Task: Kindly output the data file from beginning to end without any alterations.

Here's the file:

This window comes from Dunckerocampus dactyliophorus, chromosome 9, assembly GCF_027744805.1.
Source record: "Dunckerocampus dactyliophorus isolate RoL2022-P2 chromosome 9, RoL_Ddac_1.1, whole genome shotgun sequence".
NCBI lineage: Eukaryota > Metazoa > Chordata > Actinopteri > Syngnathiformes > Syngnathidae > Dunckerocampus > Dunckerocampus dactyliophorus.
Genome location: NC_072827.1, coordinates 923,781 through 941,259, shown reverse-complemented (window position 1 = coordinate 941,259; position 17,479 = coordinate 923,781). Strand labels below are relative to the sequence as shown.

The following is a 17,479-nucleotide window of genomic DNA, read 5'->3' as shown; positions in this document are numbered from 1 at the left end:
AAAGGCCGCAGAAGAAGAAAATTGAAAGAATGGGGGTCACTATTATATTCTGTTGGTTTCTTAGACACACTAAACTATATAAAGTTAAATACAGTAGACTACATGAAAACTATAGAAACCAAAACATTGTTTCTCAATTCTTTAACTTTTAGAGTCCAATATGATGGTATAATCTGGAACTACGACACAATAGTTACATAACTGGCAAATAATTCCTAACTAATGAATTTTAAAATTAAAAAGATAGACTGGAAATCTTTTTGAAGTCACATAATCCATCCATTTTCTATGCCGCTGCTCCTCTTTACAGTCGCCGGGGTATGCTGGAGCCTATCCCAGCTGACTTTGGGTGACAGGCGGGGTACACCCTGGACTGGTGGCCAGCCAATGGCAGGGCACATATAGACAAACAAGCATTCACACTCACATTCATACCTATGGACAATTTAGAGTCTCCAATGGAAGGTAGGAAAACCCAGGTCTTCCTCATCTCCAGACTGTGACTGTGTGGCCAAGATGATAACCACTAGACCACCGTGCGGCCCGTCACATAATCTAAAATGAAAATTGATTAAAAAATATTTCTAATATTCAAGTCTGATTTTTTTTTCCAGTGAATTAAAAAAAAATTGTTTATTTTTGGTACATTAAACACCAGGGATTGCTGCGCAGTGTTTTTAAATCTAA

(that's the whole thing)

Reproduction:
This window comes from Dunckerocampus dactyliophorus, chromosome 9, assembly GCF_027744805.1.
Source record: "Dunckerocampus dactyliophorus isolate RoL2022-P2 chromosome 9, RoL_Ddac_1.1, whole genome shotgun sequence".
NCBI lineage: Eukaryota > Metazoa > Chordata > Actinopteri > Syngnathiformes > Syngnathidae > Dunckerocampus > Dunckerocampus dactyliophorus.
Genome location: NC_072827.1, coordinates 923,781 through 941,259, shown reverse-complemented (window position 1 = coordinate 941,259; position 17,479 = coordinate 923,781). Strand labels below are relative to the sequence as shown.

The following is a 17,479-nucleotide window of genomic DNA, read 5'->3' as shown; positions in this document are numbered from 1 at the left end:
AAAGGCCGCAGAAGAAGAAAATTGAAAGAATGGGGGTCACTATTATATTCTGTTGGTTTCTTAGACACACTAAACTATATAAAGTTAAATACAGTAGACTACATGAAAACTATAGAAACCAAAACATTGTTTCTCAATTCTTTAACTTTTAGAGTCCAATATGATGGTATAATCTGGAACTACGACACAATAGTTACATAACTGGCAAATAATTCCTAACTAATGAATTTTAAAATTAAAAAGATAGACTGGAAATCTTTTTGAAGTCACATAATCCATCCATTTTCTATGCCGCTGCTCCTCTTTACAGTCGCCGGGGTATGCTGGAGCCTATCCCAGCTGACTTTGGGTGACAGGCGGGGTACACCCTGGACTGGTGGCCAGCCAATGGCAGGGCACATATAGACAAACAAGCATTCACACTCACATTCATACCTATGGACAATTTAGAGTCTCCAATGGAAGGTAGGAAAACCCAGGTCTTCCTCATCTCCAGACTGTGACTGTGTGGCCAAGATGATAACCACTAGACCACCGTGCGGCCCGTCACATAATCTAAAATGAAAATTGATTAAAAAATATTTCTAATATTCAAGTCTGATTTTTTTTTCCAGTGAATTAAAAAAAAATTGTTTATTTTTGGTACATTAAACACCAGGGATTGCTGCGCAGTGTTTTTAAATCTAA